Throughout the Forum, the countless causes of the non-development of agriculture in poor countries were scrutinized: Issues related to land ownership, investment, infrastructures, irrigation, education, healthcare, even corruption sometimes…
These problems must indeed be resolved, but only in a political framework that stabilizes the macro-economic environment and investment; Otherwise the efforts carried out may not lead to the expected results.
Several arguments were raised to condemn the detrimental effects of unfettered regulation policies on the spread of global poverty and the weakening of food security. Robert Paarleberg, Professor of Political Science at Wellesley College in Massachusetts, thus questioned the line of reasoning that the WTO could still apply to convince Governments of the legitimacy of the Doha Talks methods! He also asserted that poorer countries that lowered trade barriers were facing worse situations than before. He did not receive any answer… The agricultural price volatility, which was exposed by momagri as early as 2005 as one of the major causes of farmers’ problems, was also blamed. According to a poll taken onsite during the Forum, 85 percent of experts are now convinced that agricultural prices will remain volatile in the future, thus belying the latest OECD agricultural estimates2.
4. The emergence of such consensus on volatility is regrettably slow in the economist community for a very simple reason, which was barely broached in Rome by Alain de Janvry: The inability to plan ahead and the imperfections of agricultural markets. The failures of economic tools are indeed implicated.
Yet, so that economic and political thinking can progress, models must better reflect the reality of agricultural market operations. Professor Bertrand Munier, Chief Economist at momagri, directed his studies to that objective as early as 2006. As a result, he achieved the modelization of agricultural price volatility by incorporating, among other elements, endogenous risks (farmers’ expectations as well as speculation) in the momagri economic model.
There lies the core of the problem: In order to develop efficient policies, one must have tools and indicators that are better tailored to economic situations and, most importantly, to the recognition of risks in our environment.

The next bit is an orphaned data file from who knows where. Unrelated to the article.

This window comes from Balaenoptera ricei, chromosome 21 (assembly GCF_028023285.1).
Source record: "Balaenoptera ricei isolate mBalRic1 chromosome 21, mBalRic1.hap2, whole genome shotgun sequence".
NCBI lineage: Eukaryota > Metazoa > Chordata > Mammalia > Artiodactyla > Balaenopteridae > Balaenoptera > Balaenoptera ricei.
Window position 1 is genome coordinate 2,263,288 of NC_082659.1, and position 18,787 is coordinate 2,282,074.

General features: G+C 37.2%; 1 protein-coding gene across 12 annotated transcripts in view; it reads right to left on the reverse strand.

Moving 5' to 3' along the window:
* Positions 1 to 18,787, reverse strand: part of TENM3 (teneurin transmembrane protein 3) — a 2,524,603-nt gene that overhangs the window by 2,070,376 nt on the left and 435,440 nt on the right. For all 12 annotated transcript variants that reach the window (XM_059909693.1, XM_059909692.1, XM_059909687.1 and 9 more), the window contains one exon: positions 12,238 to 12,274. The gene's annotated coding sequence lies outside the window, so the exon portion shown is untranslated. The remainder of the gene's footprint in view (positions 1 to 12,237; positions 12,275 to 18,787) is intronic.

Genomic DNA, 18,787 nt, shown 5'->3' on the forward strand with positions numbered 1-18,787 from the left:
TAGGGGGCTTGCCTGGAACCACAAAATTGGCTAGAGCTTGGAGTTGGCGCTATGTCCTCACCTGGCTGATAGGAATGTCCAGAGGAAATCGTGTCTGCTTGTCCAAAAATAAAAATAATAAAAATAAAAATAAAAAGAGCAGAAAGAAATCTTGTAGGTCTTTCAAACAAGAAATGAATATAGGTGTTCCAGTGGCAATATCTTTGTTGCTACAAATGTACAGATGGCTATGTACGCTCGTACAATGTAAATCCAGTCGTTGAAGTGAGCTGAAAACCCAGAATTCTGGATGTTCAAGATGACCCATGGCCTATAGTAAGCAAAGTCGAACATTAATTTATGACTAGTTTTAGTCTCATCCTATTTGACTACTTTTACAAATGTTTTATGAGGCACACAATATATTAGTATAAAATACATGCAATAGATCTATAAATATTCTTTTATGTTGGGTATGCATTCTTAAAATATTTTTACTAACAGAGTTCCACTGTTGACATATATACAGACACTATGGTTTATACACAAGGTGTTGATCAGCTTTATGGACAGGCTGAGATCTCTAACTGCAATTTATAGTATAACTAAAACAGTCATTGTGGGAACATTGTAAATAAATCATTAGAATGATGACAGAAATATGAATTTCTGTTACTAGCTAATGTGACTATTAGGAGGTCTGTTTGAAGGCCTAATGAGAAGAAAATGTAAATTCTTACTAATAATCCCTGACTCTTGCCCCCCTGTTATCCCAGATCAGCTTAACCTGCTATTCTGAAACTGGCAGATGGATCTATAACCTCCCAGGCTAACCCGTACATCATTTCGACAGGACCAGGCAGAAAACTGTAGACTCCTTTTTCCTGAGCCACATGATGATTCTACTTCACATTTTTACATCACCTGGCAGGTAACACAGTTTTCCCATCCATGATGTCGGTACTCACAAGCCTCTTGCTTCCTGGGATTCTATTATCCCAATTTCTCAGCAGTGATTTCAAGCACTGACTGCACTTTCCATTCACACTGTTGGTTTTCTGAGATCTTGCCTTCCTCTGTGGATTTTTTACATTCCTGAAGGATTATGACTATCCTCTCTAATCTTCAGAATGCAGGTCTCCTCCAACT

5. Europe, the United States and many other nations have understood that agriculture is a specific field that needs policies based on lessening the risks faced by farmers, and, by doing so, foster farmers’ expansion. All participants of the Forum’s Panel #1, from Kitty Smith, Administrator at the Economic Research Service of the US Department of Agriculture, to Homi Kharas, Senior Fellow at the Brookings Institution, acknowledged that markets alone could not manage uncertainty. We need mechanisms to regulate price volatility, which threatens farmers on one hand and, on the other, generate risks of soaring prices for consumers.
According to Hafez Ghanem, Assistant Director-General for FAO’s Economic and Social Development Department, this also represents the foremost conclusion to be gained from the Forum: Risk and uncertainty are currently the two major parameters to be considered.
We are pleased that these realities are ultimately laying the bases for in-depth examination. As early as last June3 : he economists participating to the momagri workshop also came to such consensus: “The financial and food crises have brutally reminded us of one major fact that has been neglected for many years: that risks and uncertainty are at the heart of how markets function, especially the agricultural ones. And, as Edi Karni, Professor of Economics at Johns Hopkins University in Baltimore, underlined, the players in these markets, like most experts, often forget that they do not know that they do not know.”
However, most economists still object to the notion of regulation by pleading that such action would prevent markets from operating correctly. Yet, it is the opposite. Because markets are malfunctioning, we must implement regulatory mechanisms. More and more countries are now convinced of this and the scientific community must now achieve its own revolution.
Let us hope that the up-coming Summit of Heads of State and Governments will not steer clear of these crucial issues for the future of global food security and will embark on an intellectual revolution to initiate a system of global governance for agriculture and food.
1 “Key issue is expertise, new talents have been to put forwards, we have to work with new approaches”
2 Agricultural Outlook 2009-2018.
3 Please see our June 8, 2009 article “We need a revolution in our understanding of how agricultural markets operate” by Bastien Gibert and Paul-Florent Montfort, analysts at momagri www.momagri.org/UK/Points-of-view/We-need-a-revolution-in-our-understanding-of-how-agricultural-markets-operate-_509.html